- 28. Tests of Liquidity <ul><li>Tests of liquidity focus on the relationship between current assets and current liabilities. </li></ul><ul><li>Now, let’s look at the liquidity ratios for Home Depot for 2001. </li></ul>Home Depot
- 29. Cash Ratio This ratio measures the adequacy of available cash. Cash Ratio Cash + Cash Equivalents Current Liabilities = = 0.04 : 1 Cash Ratio $167 $4,385 =
- 30. Current Ratio This ratio measures the ability of the company to pay current debts as they become due. Current Ratio Current Assets Current Liabilities = Current Ratio $7,777 $4,385 = = 1.77 : 1
- 31. Quick Ratio (Acid Test) This ratio is like the current ratio but measures the company’s immediate ability to pay debts. Quick Assets Current Liabilities = Quick Ratio $1,012 $4,385 = .23 : 1 = Quick Ratio
- 32. Receivable Turnover This ratio measures how quickly a company collects its accounts receivable. Net Credit Sales Average Net Trade Receivables Receivable Turnover = Receivable Turnover $45,738 ($835 + $587) ÷ 2 = 64 times =
- 33. Average Age of Receivables This ratio measures the average number of days it takes to collect receivables. Days in Year Receivable Turnover Average Age of Receivables = = 5.7 days 365 64 Average Age of Receivables =
- 34. Inventory Turnover This ratio measures how quickly the company sells its inventory. Cost of Goods Sold Average Inventory Inventory Turnover = Inventory Turnover $32,057 ($6,556 + $5,489) ÷ 2 = 5.3 times =
- 35. Average Days’ Supply in Inventory This ratio measures the average number of days it takes to sell the inventory. Days in Year Inventory Turnover Average Days’ Supply in Inventory = = 69 days 365 5.3 = Average Days’ Supply in Inventory
- 36. Tests of Solvency and Equity Position <ul><li>Tests of solvency measure a company’s ability to meet its obligations. </li></ul><ul><li>Now, let’s look at the solvency ratios for Home Depot for 2001. </li></ul>Home Depot
- 37. Times Interest Earned This ratio indicates a margin of protection for creditors. Net Interest Income Tax Income Expense Expense Interest Expense Times Interest Earned = + + $2,581 + $21 + $1,636 $21 Times Interest Earned = = 202
- 38. Cash Coverage Cash Coverage Cash Flow from Operating Activities Before Interest and Taxes Interest Paid =
- 39. Cash Coverage This ratio compares the cash generated with the cash obligations of the period. Cash Coverage = $2,796 + $16 + $1,386 $16 = 262 Cash Coverage Cash Flow from Operating Activities Before Interest and Taxes Interest Paid =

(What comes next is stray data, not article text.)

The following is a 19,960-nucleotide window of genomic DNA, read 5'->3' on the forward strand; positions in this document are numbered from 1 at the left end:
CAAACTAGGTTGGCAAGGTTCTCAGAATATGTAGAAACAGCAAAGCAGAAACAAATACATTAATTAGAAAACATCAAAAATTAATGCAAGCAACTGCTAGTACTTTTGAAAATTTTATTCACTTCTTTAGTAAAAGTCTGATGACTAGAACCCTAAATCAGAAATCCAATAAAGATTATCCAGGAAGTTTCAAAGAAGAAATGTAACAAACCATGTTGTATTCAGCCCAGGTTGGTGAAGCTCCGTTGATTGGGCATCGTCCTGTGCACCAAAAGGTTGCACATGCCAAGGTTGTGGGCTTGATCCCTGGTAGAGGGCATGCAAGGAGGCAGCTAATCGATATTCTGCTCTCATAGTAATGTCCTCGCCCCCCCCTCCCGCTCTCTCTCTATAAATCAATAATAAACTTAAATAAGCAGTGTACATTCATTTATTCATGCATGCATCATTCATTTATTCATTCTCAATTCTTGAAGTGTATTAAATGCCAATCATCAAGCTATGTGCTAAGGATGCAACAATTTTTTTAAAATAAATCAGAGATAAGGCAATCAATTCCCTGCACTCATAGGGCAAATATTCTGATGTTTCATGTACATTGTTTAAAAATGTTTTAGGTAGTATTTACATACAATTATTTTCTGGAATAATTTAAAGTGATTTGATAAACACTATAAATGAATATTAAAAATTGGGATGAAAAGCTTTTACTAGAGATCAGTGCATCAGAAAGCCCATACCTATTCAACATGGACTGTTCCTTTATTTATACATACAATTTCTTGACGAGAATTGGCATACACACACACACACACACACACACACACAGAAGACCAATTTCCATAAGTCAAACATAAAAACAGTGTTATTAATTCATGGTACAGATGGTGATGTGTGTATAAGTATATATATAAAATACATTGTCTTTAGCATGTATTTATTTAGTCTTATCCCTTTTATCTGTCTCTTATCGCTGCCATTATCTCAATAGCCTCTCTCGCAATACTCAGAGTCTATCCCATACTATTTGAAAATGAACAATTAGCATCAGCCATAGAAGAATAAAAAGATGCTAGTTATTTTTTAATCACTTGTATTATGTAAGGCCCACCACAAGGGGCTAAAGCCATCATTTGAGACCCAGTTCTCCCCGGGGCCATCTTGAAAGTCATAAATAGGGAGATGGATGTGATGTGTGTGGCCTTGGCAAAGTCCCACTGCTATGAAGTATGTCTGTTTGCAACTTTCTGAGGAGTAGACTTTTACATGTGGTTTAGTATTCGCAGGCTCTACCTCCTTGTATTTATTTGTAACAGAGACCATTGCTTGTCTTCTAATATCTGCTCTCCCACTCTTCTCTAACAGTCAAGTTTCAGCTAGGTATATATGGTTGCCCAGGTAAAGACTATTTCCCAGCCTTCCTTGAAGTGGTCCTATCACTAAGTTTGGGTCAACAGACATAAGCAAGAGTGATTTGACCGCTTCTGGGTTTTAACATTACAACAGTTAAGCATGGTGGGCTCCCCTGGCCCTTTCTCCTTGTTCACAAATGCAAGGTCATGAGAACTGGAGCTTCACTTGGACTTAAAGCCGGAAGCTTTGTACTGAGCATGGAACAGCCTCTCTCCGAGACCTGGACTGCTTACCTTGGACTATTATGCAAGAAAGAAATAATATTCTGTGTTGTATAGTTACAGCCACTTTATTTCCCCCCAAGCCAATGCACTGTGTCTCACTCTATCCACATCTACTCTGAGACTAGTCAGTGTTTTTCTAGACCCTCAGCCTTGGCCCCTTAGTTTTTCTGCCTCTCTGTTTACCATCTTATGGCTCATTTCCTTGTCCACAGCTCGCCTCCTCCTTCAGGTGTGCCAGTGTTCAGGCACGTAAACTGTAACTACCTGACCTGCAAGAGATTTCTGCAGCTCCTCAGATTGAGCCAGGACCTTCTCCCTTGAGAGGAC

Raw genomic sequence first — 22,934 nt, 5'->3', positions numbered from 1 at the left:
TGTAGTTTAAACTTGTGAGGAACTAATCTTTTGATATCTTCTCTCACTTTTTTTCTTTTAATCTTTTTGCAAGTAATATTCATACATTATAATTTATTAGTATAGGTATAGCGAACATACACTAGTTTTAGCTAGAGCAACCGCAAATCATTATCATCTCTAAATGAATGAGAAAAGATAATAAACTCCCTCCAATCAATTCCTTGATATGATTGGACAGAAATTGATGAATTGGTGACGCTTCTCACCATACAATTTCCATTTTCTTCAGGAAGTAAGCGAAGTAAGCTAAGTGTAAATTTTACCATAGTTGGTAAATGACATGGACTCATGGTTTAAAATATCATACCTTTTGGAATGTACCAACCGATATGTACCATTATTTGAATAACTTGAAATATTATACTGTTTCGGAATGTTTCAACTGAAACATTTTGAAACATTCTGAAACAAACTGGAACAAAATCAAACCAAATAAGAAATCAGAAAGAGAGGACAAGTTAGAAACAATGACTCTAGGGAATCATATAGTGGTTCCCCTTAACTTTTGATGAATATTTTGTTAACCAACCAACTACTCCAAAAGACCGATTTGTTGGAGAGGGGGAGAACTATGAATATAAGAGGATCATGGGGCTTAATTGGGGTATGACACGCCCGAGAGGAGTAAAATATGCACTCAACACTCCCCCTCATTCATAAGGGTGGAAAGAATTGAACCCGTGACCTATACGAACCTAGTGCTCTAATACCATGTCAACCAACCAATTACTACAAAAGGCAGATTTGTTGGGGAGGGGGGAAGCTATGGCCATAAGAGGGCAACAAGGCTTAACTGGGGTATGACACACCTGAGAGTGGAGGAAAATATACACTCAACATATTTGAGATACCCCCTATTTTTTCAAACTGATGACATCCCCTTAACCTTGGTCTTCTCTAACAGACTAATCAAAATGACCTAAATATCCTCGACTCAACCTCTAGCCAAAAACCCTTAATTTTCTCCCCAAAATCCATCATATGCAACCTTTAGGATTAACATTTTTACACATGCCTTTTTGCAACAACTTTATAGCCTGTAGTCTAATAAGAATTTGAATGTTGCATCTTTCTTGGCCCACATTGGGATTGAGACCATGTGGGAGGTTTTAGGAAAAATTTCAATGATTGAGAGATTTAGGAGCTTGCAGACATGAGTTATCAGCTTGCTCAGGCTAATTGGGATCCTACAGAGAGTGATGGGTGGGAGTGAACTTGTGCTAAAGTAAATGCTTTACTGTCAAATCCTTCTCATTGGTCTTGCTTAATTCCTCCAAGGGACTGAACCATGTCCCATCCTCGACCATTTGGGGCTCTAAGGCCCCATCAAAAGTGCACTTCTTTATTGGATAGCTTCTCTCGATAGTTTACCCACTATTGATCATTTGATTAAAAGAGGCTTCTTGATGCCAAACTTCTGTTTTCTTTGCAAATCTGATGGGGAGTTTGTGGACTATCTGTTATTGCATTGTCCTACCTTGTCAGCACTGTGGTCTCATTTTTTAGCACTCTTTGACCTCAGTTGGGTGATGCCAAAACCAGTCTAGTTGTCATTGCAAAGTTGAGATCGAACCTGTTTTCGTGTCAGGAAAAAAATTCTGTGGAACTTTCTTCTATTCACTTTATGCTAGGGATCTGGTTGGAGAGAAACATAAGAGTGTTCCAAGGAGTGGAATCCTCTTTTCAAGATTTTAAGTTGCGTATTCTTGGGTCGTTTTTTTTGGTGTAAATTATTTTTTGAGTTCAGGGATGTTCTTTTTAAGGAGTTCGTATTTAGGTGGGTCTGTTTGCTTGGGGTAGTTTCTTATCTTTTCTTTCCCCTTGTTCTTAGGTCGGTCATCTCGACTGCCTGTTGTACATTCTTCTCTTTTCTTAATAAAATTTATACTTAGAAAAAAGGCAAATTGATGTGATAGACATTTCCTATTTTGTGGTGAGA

- 40. Debt/Equity Ratio This ratio measures the amount of liabilities that exists for each $1 invested by the owners. Total Liabilities Owners’ Equity Debt/Equity Ratio = $6,381 $15,004 = 0.43 Debt/Equity Ratio =
- 41. Market Tests <ul><li>Market tests relate the current market price of a share of stock to an indicator of the return that might accrue to the investor. </li></ul><ul><li>Now, let’s look at the market tests for Home Depot for 2001. </li></ul>Home Depot
- 42. Price/Earnings (P/E) Ratio This ratio measures the relationship between the current market price of the stock and its earnings per share. A recent price for Home Depot stock was $35 per share. P/E Ratio = Current Market Price Per Share Earnings Per Share P/E Ratio = $35 $1.12 = 31.3
- 43. Dividend Yield Ratio This ratio is often used to compare the dividend-paying performance of different investment alternatives. Home Depot paid dividends of $.16 per share when the market price was $35 per share. Dividend Yield Dividends Per Share Market Price Per Share = Dividend Yield $0.16 $35 = = 0.46%
- 44. Other Analytical Considerations <ul><li>In addition to financial ratios, special factors might affect company analysis: </li></ul><ul><ul><li>Rapid growth. </li></ul></ul><ul><ul><li>Uneconomical expansion. </li></ul></ul><ul><ul><li>Subjective factors. </li></ul></ul>
- 45. Interpreting Ratios <ul><li>Ratios may be interpreted by comparison with ratios of other companies or with industry average ratios. </li></ul><ul><li>Ratios may vary because of the company’s industry characteristics, nature of operations, size, and accounting policies. </li></ul>
- 46. Efficient Markets <ul><li>A securities market in which prices fully reflect available information is called an efficient market . </li></ul><ul><li>In an efficient market, a company’s stock reacts quickly when new, relevant information is released about the company. </li></ul>
- 47. End of Chapter 14 Ratios Ratios Ratios Ratios Ratios